Policing in Levenmouth has just entered a new era due to the appointment of a brand new Chief Inspector.
Here, Lori Cormack talks to the former CI Graeme Kinmond about his time in charge in Levenmouth, and finds out what the challenges for the future will be from the new CI Adrian Annandale.
Graeme Kinmond has enjoyed a long career with the police in Fife.
He joined the force in Dunfermline in 1984.
From there he worked in CID at Glenrothes, and back in Dunfermline, before being promoted to sergeant in 2001, based in St Andrews.
And in 2008, he found himself in Levenmouth, working on the HOLMES team as part of Operation Shield - the investigation into the murders of Ryan and Michelle Thomson.
As he says, “Basically I never left”.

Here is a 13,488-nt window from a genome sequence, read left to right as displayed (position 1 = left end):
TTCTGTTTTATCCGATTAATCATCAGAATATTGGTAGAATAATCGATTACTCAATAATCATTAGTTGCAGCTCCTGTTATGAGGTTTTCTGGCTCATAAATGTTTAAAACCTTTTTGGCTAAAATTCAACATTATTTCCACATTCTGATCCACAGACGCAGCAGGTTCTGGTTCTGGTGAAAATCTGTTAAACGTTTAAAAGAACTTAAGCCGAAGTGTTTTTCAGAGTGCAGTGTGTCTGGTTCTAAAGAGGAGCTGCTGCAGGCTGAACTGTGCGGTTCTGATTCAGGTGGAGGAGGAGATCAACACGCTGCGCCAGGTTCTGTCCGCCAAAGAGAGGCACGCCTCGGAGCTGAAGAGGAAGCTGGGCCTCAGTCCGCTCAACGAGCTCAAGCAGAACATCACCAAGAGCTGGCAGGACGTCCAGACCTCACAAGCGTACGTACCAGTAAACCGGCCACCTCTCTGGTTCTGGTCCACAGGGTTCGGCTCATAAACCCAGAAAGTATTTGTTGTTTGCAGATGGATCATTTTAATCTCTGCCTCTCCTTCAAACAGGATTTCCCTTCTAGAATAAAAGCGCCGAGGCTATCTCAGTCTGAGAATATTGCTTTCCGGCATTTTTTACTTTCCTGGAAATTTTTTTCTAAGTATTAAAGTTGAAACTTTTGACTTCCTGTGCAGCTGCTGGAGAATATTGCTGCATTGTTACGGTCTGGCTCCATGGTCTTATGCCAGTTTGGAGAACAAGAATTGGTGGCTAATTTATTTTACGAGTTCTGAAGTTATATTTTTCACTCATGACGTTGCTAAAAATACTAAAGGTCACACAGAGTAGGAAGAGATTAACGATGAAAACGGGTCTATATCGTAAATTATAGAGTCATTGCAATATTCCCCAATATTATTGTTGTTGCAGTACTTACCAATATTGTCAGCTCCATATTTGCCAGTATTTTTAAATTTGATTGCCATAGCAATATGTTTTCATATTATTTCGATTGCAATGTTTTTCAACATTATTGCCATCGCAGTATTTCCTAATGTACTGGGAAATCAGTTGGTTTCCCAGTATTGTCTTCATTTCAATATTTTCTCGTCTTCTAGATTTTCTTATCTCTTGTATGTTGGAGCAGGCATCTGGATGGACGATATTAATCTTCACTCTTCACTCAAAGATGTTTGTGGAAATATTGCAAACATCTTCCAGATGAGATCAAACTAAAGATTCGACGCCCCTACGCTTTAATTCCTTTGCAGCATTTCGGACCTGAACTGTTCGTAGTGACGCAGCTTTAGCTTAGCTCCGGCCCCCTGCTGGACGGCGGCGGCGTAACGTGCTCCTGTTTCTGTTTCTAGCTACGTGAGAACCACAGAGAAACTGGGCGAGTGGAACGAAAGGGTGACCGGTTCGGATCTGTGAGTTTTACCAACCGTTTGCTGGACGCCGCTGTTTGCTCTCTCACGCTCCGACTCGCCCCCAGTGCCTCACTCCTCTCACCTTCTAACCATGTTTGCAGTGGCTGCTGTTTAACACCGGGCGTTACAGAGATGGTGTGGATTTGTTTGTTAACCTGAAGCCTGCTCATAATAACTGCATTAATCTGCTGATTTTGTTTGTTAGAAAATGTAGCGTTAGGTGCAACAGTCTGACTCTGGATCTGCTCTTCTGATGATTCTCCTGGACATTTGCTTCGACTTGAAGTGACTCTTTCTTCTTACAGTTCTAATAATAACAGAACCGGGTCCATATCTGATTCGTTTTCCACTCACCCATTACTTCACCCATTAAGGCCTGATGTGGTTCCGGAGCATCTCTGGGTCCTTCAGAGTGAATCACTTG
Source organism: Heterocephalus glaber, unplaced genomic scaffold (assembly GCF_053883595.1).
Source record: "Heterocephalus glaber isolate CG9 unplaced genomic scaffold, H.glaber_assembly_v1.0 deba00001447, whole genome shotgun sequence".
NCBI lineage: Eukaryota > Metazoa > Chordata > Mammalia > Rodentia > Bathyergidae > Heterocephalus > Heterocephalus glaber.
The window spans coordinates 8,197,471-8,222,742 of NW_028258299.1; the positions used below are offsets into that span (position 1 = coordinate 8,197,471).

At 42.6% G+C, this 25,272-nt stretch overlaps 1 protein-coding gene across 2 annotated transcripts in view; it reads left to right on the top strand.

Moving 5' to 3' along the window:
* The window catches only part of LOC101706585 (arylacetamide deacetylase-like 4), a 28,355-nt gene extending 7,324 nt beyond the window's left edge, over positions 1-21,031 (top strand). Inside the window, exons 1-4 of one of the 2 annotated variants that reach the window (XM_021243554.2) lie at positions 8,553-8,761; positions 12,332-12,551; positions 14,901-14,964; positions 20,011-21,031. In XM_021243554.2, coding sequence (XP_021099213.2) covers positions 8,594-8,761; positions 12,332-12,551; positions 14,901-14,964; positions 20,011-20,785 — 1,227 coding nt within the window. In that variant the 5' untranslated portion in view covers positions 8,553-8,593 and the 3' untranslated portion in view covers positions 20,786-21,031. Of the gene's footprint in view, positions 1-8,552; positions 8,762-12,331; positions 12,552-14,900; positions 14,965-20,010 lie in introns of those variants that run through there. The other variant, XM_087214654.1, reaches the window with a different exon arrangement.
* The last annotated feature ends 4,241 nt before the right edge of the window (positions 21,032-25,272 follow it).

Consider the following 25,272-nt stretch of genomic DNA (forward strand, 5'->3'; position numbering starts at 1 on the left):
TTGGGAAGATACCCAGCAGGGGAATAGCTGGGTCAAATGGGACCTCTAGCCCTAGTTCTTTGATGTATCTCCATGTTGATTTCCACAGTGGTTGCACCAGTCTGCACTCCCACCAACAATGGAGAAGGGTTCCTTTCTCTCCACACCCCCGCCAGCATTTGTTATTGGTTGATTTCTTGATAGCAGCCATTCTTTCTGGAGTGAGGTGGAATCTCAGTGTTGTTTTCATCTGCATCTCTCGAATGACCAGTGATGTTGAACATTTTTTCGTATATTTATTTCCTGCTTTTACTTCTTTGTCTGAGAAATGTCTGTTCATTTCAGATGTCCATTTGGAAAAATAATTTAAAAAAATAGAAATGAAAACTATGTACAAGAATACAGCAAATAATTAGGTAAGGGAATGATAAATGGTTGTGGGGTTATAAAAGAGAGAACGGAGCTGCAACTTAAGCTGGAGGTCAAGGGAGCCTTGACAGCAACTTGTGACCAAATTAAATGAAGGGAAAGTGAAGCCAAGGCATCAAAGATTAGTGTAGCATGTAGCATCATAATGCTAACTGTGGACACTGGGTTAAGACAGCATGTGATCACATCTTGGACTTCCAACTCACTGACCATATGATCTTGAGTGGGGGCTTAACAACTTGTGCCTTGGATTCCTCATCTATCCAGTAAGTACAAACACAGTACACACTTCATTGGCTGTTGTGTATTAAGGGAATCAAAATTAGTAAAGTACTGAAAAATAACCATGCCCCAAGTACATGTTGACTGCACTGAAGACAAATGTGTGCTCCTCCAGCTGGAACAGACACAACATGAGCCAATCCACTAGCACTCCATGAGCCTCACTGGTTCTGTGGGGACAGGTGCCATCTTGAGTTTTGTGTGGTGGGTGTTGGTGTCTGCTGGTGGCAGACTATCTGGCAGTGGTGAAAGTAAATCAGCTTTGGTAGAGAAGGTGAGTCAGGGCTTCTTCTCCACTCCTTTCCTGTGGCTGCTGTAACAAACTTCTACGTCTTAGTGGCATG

Keen to stay in the area, CI Kinmond made his way through the ranks as station inspector, community inspector and then chief inspector in 2011.
Having worked in all seven policing areas in Fife at one time or another during his career, he said Levenmouth is definitely his favourite.
“Levenmouth is obviously my favourite because of the challenges that are faced here. And you could actually see physical results from what you were doing, so there has been quite considerable achievements in my six years here.
‘‘Obviously, I have to praise a number of officers, but it isn’t just the police, in this area, it’s all about partnership working which has made by job easier at times - but still challenging.”
For CI Kinmond, there has been quite a concertered effort to rid the area of it’s somewhat tarnished label.